In the past few years, “Choose Your Own Adventure” style games have begun rising in popularity—much to the delight of fans who prefer in-depth story mechanics alongside the feeling of determining the plot’s outcome. Telltale Games, in particular, have found a very successful niche in this genre, as has French developers Quantic Dream with Heavy Rain (though reviewers weren’t as pleased with the follow up, Beyond: Two Souls). In essence these “interactive movies” are making some head way. Which brings us to the latest endeavor in this style of gameplay, Until Dawn.
Until Dawn starts off with a familiar horror movie setup; eight teenagers are trapped in a remote area (mountain) when some sinister force begins picking them off one by one. From here, however, it’s the player (controlling each of the eight characters) who creates the rest of the narrative over the course of multiple playthroughs. Thanks to a “Butterfly Effect” system, each decision you make with one character evolves the story in some way that affects subsequent playthroughs with other characters.
The game is constantly having you make decisions for each character as you attempt to survive until that ass crack of dawn exposes herself. Some of those decisions will literally have to be made “in the moment” with little time to decide. There were a few moments I found myself in frustration just simply looking over at what the hell my dumb ass dog was doing. Pay constant attention! You may miss something. You don’t always have to make a decision either. Sometimes just letting that little timer run down may prove to be the smarter decision.
The most intense moments that literally made me hold my breath are the ones where YOU CANT MOVE! Seriously, there are moments when your character is required to hide, and your movement is monitored by your controller. If that little motion control bead inside goes off balance…you may have just killed a character.
Even though this is a game, not a movie, Until Dawn delivers some impressive character modeling and fantastic facial animations that are some of the best out their right now. You really get a sense that they are saying everything, the mouths move in synch perfectly with the proper sound. (PRO TIP: You unlock behind the scene extras to see how they got that so well too!) The “levels” look amazing as well. There’s a real sense of solitary doom that’s achieved by the dark snowy setting of the mountainside environment and the sprawling, labyrinthian tunnels below the Sanitarium—all of which are inhabited by slashers, ghosts, wildlife, Wendigo and…Peter Stormare.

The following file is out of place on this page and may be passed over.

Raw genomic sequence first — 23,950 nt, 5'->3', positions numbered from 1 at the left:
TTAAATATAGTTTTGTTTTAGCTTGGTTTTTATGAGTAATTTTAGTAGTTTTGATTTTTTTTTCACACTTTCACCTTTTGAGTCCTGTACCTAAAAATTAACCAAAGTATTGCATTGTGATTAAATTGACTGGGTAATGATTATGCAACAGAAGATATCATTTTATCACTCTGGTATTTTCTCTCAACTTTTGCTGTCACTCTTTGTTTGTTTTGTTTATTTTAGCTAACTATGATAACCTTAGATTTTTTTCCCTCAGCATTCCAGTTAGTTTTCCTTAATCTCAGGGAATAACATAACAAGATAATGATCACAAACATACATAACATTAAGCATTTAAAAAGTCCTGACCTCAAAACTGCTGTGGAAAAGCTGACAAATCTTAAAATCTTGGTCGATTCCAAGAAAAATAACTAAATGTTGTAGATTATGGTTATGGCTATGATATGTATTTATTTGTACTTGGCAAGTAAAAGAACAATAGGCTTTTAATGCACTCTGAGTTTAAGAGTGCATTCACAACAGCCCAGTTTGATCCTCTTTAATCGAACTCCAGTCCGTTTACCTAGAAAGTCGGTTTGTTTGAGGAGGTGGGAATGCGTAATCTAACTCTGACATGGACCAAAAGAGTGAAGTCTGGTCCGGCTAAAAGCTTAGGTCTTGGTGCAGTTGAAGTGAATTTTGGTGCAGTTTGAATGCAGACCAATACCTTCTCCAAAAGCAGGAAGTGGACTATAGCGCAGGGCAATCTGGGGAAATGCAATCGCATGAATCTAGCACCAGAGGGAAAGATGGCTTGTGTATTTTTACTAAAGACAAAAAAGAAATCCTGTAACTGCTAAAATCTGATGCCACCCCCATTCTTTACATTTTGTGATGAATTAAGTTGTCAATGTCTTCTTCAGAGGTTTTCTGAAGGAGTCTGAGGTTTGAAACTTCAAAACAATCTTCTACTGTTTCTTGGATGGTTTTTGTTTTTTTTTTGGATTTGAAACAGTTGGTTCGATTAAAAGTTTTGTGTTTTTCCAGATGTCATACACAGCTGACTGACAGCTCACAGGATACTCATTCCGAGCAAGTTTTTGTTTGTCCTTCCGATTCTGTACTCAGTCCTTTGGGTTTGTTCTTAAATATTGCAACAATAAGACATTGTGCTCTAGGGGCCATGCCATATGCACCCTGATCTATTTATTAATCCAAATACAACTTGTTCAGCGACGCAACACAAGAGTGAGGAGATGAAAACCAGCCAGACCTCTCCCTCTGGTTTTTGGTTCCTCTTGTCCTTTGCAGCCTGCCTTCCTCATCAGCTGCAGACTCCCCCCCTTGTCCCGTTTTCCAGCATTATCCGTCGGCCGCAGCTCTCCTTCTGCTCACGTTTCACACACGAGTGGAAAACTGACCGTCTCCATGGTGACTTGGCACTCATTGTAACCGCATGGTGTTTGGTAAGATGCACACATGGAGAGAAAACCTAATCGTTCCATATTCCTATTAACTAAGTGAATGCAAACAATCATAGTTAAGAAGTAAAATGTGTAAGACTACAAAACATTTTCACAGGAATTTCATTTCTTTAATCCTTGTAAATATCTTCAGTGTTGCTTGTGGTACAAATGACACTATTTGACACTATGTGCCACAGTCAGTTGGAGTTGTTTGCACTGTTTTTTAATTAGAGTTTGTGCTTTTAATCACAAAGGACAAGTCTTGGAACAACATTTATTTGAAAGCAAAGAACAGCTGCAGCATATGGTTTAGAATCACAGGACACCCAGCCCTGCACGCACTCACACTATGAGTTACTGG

Yeah, you know, the wood chipper guy from Fargo—he plays a psychiatrist in the game. In between plot and story shifts, Stormare pops up and wants to ask you questions about what scares you. Later, the questions shift to the in-game characters and a whole lot of other weirdness. It’s a great addition to the game and one that actually has bearing later on in the game as a lot of your answers will impact your gameplay experience. There are literally hundreds of possible endings based on the choices you make.
In addition to Stormare, there are a ton of horror genre Easter Egg I picked up on. POTENTIAL SPOILER! One of the kids finds some horror movie props in the basement and dresses up to scare people wearing a hockey mask with blue markings…just like the Jason copycat in Friday the 13th: Part 5. In another part of the game, you come across some flammable barrels that have dark red and green stripes (just like Freddy’s infamous red/green sweater). Then, as you traverse through the cabin, there’s a theater room with actual horror movie posters up in it featuring films like The Innkeepers, Bitter Feast, House of the Devil, Stake Land and Hypothermia.
OUT OF 5
I thoroughly enjoyed this game. If you’re looking for something that completely engrosses you, has a great horror story and phenomenal replay value—invest in this game.
+ Engrossing gameplay
+ Butterfly Effect system
+ High replay value
+ Hundreds of different endings
– Some quicktime events
– PS4 only